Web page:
UK weather warning: Month of storm hell with torrential rain and gales to smash Britain

A barrage of low-pressure systems spawned in Atlantic waters off the coast of the United States will hurtle towards the UK through the coming weeks, forecasters warn. The weather is about to take a turn for the worse with chilly winds from Iceland pushing the mercury to freezing in parts this weekend bringing an early frost. Southern Britain will hold on to the driest, brightest conditions while elsewhere wind and rain will bring summer to a soggy end, according to experts.

A government weather warning for almost a month’s rain across Scotland kicks in at the end of this week and remains in force until Sunday.

Met Office spokesman Oli Claydon said: “We are expecting some strong winds and significant accumulations of rainfall through the end of the week and into the weekend with 100mm possible in parts.

“The theme of persistent rain and wind continues through the weekend and temperatures will be much lower compared to last week.

“It is a continuing unsettled picture through next week, in terms of the longer-range outlook we do not see any real change from this theme.

“There are signs of a more prolonged spell of settled weather at the end of September, but it is very early to have any certainty around this.”

The path of the jet stream is about to take a southwards dive opening the floodgates to a stream of cyclonic weather systems.

A nationwide split will see Scotland and northern England battered by heavy rain through the coming days while the southeast remains largely settled, Mr Claydon added.

He said: “The jet stream has shifted from its northerly position and this will help to bring wet and windy wether associated with low pressure in from the Atlantic.

We are expecting some strong winds and significant accumulations of rainfall

Weather forecast

“A cold front will move across the country on Saturday bringing a band of rain eastwards, behind this it does look brighter so we are expecting a nicer end to the day.

“By Sunday, while it will be drier temperatures will be much lower and into single figures overnight, there is a chance of a grass frost in the north on Sunday night.

“Into the start of next week and we are looking at further heavy, thundery showers driven by low pressure which will also bring air in from Iceland making it feel much cooler.

“It will feel cooler next week and there will be some chilly nights and the theme continues to be unsettled.”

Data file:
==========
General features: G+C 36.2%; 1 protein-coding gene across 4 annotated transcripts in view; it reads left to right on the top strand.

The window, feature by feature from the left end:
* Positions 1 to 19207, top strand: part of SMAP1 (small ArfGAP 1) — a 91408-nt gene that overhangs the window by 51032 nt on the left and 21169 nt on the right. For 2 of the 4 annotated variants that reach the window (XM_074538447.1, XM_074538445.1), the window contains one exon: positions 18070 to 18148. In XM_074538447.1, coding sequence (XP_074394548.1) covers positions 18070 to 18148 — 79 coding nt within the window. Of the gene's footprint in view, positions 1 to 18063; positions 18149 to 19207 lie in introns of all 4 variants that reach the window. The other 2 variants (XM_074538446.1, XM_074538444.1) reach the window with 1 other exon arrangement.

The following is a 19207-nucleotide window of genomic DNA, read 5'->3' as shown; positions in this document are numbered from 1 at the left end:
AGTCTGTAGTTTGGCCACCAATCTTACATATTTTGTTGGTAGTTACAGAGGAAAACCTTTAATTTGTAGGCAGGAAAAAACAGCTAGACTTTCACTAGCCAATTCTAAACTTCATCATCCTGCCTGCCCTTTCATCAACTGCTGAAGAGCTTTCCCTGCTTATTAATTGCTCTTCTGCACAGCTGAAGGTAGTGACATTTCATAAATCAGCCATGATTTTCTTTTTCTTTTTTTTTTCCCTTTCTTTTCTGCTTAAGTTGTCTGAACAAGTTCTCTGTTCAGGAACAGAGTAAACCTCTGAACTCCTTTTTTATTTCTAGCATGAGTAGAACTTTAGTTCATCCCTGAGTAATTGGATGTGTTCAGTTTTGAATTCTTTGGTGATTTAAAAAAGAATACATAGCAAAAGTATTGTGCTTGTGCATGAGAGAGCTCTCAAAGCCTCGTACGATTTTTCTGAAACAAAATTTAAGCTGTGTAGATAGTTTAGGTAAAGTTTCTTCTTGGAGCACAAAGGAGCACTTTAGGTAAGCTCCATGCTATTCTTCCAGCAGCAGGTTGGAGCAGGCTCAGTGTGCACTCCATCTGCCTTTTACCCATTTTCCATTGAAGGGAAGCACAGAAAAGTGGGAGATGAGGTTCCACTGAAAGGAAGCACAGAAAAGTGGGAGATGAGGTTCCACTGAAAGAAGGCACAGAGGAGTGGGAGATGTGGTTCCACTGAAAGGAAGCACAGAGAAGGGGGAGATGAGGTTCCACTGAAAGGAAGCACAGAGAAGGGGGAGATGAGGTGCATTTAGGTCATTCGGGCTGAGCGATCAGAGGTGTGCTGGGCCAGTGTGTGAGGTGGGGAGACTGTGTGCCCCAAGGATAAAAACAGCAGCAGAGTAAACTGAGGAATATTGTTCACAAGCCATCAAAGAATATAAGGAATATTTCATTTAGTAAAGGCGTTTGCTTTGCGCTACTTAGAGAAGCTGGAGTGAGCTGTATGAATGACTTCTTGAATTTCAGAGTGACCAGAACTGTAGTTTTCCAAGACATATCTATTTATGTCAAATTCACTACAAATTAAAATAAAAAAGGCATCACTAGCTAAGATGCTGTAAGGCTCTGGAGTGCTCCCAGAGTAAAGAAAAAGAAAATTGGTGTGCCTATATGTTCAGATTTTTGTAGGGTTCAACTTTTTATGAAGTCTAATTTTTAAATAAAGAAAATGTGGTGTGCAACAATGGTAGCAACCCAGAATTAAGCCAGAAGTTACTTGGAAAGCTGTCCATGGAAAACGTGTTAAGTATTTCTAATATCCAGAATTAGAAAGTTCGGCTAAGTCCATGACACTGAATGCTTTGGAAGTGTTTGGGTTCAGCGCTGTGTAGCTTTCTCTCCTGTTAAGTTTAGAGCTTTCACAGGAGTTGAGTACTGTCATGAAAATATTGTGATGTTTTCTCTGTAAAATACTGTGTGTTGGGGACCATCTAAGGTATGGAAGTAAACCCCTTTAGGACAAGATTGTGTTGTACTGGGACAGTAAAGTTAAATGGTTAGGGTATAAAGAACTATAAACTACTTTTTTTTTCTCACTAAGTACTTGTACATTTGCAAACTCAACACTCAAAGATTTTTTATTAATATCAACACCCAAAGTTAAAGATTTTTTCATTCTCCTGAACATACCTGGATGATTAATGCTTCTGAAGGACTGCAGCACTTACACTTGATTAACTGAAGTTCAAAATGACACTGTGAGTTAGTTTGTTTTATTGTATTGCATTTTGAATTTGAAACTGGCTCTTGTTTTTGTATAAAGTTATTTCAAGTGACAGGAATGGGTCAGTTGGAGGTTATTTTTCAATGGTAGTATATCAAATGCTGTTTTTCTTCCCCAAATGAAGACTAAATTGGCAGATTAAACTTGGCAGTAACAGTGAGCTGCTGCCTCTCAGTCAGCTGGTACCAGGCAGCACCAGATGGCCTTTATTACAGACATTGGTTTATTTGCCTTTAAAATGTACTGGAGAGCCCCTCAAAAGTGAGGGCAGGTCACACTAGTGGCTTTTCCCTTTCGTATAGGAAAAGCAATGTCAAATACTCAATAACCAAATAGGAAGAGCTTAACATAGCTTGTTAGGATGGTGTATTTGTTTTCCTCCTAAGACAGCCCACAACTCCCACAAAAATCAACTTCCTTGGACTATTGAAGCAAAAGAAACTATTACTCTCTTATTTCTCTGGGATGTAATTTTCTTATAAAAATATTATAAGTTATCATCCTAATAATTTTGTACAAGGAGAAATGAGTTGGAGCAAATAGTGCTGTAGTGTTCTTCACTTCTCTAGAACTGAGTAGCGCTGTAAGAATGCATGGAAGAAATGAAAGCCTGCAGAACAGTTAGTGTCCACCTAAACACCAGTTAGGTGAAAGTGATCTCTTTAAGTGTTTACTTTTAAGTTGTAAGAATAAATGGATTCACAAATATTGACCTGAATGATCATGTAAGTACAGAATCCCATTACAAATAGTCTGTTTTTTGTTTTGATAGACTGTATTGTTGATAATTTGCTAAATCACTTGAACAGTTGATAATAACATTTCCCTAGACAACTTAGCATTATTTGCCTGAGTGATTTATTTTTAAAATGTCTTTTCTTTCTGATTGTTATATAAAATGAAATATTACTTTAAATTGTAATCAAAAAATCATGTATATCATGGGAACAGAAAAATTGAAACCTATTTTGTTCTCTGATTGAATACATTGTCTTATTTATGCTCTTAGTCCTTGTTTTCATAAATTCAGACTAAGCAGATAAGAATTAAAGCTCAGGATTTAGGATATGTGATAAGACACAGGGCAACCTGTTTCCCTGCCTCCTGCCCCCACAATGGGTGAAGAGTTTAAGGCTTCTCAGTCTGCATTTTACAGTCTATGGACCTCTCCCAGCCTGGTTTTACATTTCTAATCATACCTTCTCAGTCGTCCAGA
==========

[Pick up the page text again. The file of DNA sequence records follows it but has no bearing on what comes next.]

Britain is facing a particularly lively storm season this year with several major weather systems poised to hit later in the month, according to some experts.

The jet stream will continue to fire up later steering volatile cyclonic vortexes towards Britain from America during hurricane season.

Exacta Weather forecaster James Madden said: “This is the pattern of weather expected to persist through the second half of September and into the start of October.

“These conditions are likely to be accompanied by some rather notable stormy periods and several significant storms could hit our shores after developing off the east coast of the United States.

“These threaten to bring some excessive amounts of rain and exceptionally strong winds.”

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“These threaten to bring some excessive amounts of rain and exceptionally strong winds.”

Fiery heat which brought August to a scorching close will also fizzle out making way for something much more autumnal, he warned.

He added: “The sizzling weather is likely to be replaced by something much more unsettled and cooler.”

Weather charts show the best temperatures across south-eastern Britain over the next few days with highs of 24C (75.2F) possible.

It is a different picture further north where the mercury is showing signs of dipping into single figures in the run up to the start of autumn.

Wind charts show gusts of up to 75km/h scouring Scotland and northern England over the weekend.

Flooding threatens chaos in parts of the country with around four inches of rain – almost a month’s worth – expected to fall.

The Met Office has a severe weather warning in force across The Scottish Highlands and north-western Britain from Friday.

Chief meteorologist Andy Page warned torrential downpours will bring a risk of flooding to regions covered by the alert.

He said: “An area of heavy rain is expected to become slow-moving across much of Scotland, especially affecting western and central hills.

“Flooding of a few homes and businesses is likely and bus and train services will probably be affected with journey times taking longer.

“Spray and flooding on roads probably making journey times longer.”

Weathertrending’s John Hammond added: “The first week of September looks very different from the last week of August.

“As we’ve seen so much after hot weather in recent months, we’ll lurch back to wetter and cooler weather with a soggy splash.

“Showery downpours could become quite widespread for a time, although with time it’s the more northwestern parts of the UK that will bear the brunt.”


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